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When construction of the Trans-Arabian Pipe Line began in Saudi Arabia in late 1947, it was preceded by the construction of a road parallel to and approximately 100 meters north of the pipe line. This road was built not only to facilitate the transportation of the hundreds of thousands of tons of pipe and other materials which had to be moved across the desert, but also to serve as an access and supply road during later operation of the pipe line, as well as a means of providing protection to the pipe line by Government security forces.

Initially it was feared that it would be difficult to find suitable road building materials near the road location, and that it would therefore be necessary to stabilize the road with an asphalt surface. However, the road building crews had the good fortune to find adequate deposits of decomposed limestone and marl near the road location throughout most of its length. These deposits formed an excellent road base as well as a stable surface, and permitted construction of a good road which served the purposes for which it was constructed very satisfactorily. The movement of thousands of heavy loads of pipe and other materials on trucks equipped with large, low-pressure tires served to stabilize and compact the road, to form a very strong base.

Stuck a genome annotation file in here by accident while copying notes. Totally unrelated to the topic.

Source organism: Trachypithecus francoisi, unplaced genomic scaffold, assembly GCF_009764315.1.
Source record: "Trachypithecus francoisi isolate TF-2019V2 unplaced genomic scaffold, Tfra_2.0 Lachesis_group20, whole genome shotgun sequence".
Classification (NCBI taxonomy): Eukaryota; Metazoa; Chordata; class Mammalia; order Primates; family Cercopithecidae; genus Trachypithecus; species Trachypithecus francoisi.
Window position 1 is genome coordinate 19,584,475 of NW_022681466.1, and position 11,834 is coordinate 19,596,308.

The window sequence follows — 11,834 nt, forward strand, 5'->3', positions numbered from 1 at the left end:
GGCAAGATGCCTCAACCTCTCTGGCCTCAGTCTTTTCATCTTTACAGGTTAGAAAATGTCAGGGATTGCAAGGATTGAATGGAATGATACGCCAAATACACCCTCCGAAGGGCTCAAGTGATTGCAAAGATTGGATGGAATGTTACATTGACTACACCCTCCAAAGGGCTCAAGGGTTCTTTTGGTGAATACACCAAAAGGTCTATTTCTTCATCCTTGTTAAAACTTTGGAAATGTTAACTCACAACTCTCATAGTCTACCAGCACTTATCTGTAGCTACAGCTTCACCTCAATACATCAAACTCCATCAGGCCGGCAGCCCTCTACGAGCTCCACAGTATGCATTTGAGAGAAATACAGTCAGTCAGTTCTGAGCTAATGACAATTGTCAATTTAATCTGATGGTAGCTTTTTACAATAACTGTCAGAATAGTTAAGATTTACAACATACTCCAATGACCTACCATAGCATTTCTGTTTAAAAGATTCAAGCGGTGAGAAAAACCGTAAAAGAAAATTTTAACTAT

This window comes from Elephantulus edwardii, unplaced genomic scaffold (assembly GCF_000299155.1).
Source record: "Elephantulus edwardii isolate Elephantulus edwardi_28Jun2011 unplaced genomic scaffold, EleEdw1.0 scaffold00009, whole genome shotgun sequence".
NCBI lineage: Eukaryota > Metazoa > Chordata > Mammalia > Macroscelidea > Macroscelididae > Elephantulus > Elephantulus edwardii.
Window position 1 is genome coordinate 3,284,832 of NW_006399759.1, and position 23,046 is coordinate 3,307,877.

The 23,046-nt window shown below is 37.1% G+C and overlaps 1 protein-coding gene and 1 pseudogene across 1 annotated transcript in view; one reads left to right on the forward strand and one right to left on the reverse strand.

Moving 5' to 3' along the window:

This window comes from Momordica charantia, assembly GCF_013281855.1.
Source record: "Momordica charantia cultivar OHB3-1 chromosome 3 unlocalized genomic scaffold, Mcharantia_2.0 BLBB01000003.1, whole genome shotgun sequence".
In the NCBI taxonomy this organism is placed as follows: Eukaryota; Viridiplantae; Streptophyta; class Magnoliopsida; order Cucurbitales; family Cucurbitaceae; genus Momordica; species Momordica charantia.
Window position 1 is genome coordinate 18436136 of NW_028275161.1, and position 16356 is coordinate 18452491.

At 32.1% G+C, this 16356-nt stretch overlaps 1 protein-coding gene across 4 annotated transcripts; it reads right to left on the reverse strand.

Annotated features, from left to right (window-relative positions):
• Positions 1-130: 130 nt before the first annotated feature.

This road provided a new overland shortcut for the movement of goods from Lebanon, Syria and Jordan to the Eastern Province of Saudi Arabia, as well as to Riyadh. Shortly after its completion commercial trucks began to appear on the pipe line road, and within a short time the use of the road by commercial

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